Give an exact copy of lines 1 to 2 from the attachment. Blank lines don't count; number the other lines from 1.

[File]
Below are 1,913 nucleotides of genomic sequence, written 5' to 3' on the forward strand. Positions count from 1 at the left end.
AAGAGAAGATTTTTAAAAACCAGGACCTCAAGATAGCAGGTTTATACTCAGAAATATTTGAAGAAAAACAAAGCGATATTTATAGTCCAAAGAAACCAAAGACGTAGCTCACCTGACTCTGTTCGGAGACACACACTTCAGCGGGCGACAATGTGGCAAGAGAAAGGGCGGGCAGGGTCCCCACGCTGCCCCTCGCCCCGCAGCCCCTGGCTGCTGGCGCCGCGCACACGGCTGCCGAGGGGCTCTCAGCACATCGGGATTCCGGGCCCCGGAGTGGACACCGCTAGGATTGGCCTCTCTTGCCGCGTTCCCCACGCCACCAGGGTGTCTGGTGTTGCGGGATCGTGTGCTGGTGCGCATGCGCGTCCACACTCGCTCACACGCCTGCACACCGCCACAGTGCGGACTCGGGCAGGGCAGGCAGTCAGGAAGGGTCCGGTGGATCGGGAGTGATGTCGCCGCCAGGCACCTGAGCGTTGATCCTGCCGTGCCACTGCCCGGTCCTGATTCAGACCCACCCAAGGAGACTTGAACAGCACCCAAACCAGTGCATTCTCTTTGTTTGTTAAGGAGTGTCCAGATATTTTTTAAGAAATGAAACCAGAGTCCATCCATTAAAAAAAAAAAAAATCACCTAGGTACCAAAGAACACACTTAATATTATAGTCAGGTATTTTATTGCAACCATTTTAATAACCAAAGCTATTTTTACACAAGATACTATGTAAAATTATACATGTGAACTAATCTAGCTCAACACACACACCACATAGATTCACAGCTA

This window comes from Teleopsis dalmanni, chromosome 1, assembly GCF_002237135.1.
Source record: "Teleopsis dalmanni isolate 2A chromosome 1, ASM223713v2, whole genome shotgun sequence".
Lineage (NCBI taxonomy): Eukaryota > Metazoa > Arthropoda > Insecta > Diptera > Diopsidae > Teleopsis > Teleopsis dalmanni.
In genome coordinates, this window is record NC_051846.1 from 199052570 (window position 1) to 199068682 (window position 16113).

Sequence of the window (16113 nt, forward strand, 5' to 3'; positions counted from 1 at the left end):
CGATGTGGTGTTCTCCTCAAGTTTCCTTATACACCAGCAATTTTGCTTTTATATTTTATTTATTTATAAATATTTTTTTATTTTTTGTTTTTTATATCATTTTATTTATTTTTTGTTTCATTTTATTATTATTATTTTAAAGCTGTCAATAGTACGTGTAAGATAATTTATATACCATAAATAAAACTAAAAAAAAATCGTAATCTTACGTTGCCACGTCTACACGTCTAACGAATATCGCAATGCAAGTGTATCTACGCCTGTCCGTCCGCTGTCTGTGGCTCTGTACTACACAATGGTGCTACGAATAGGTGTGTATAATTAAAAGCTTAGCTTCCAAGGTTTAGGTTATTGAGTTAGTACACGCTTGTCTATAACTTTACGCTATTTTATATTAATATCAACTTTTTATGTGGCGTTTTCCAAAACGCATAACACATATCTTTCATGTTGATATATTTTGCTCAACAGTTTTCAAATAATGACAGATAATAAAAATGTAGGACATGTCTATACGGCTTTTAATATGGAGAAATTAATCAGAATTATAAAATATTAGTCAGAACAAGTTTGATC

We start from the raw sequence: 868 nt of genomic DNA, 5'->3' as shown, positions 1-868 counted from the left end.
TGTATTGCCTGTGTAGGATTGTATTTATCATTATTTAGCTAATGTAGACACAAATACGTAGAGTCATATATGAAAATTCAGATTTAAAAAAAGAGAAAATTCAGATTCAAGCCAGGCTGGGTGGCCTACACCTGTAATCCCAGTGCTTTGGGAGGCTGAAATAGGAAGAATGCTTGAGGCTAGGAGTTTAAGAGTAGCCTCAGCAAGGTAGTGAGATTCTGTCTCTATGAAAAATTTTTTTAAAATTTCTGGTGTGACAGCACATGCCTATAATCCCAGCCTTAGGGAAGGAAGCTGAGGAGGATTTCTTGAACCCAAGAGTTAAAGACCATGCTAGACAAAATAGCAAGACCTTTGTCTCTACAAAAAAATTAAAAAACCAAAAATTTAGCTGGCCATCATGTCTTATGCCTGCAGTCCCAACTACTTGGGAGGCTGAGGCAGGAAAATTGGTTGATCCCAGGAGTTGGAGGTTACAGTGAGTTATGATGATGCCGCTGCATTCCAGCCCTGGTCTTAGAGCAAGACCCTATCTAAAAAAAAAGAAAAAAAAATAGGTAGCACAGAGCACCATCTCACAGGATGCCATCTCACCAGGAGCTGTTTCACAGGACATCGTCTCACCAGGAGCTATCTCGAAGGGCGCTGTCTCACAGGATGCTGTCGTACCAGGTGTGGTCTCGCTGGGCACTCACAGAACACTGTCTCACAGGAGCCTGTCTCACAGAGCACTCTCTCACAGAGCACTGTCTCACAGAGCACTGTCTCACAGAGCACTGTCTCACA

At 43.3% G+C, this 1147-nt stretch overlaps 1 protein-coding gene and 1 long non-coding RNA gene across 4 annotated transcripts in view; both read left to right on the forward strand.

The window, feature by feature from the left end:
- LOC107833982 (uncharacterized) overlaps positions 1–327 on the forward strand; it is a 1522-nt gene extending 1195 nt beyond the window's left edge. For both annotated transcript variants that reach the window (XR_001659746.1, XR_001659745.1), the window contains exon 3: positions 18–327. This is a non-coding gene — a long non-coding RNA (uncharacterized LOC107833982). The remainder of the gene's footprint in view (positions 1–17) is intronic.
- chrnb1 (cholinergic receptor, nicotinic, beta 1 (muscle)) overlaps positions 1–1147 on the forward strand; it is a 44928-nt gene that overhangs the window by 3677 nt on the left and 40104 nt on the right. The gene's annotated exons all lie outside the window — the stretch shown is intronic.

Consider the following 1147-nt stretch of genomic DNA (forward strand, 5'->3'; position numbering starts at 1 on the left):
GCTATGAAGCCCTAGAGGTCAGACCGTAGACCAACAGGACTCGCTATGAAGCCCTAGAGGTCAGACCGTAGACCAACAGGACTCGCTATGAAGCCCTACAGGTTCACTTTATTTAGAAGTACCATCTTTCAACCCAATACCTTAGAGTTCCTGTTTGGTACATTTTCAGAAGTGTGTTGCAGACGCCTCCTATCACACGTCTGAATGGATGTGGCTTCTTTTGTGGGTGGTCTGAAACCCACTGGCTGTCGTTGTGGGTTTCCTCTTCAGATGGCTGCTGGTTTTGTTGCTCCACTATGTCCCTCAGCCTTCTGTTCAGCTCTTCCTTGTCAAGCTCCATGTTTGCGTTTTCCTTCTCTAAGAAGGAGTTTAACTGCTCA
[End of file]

Below are 1,913 nucleotides of genomic sequence, written 5' to 3' on the forward strand. Positions count from 1 at the left end.
AAGAGAAGATTTTTAAAAACCAGGACCTCAAGATAGCAGGTTTATACTCAGAAATATTTGAAGAAAAACAAAGCGATATTTATAGTCCAAAGAAACCAAAGACGTAGCTCACCTGACTCTGTTCGGAGACACACACTTCAGCGGGCGACAATGTGGCAAGAGAAAGGGCGGGCAGGGTCCCCACGCTGCCCCTCGCCCCGCAGCCCCTGGCTGCTGGCGCCGCGCACACGGCTGCCGAGGGGCTCTCAGCACATCGGGATTCCGGGCCCCGGAGTGGACACCGCTAGGATTGGCCTCTCTTGCCGCGTTCCCCACGCCACCAGGGTGTCTGGTGTTGCGGGATCGTGTGCTGGTGCGCATGCGCGTCCACACTCGCTCACACGCCTGCACACCGCCACAGTGCGGACTCGGGCAGGGCAGGCAGTCAGGAAGGGTCCGGTGGATCGGGAGTGATGTCGCCGCCAGGCACCTGAGCGTTGATCCTGCCGTGCCACTGCCCGGTCCTGATTCAGACCCACCCAAGGAGACTTGAACAGCACCCAAACCAGTGCATTCTCTTTGTTTGTTAAGGAGTGTCCAGATATTTTTTAAGAAATGAAACCAGAGTCCATCCATTAAAAAAAAAAAAAATCACCTAGGTACCAAAGAACACACTTAATATTATAGTCAGGTATTTTATTGCAACCATTTTAATAACCAAAGCTATTTTTACACAAGATACTATGTAAAATTATACATGTGAACTAATCTAGCTCAACACACACACCACATAGATTCACAGCTA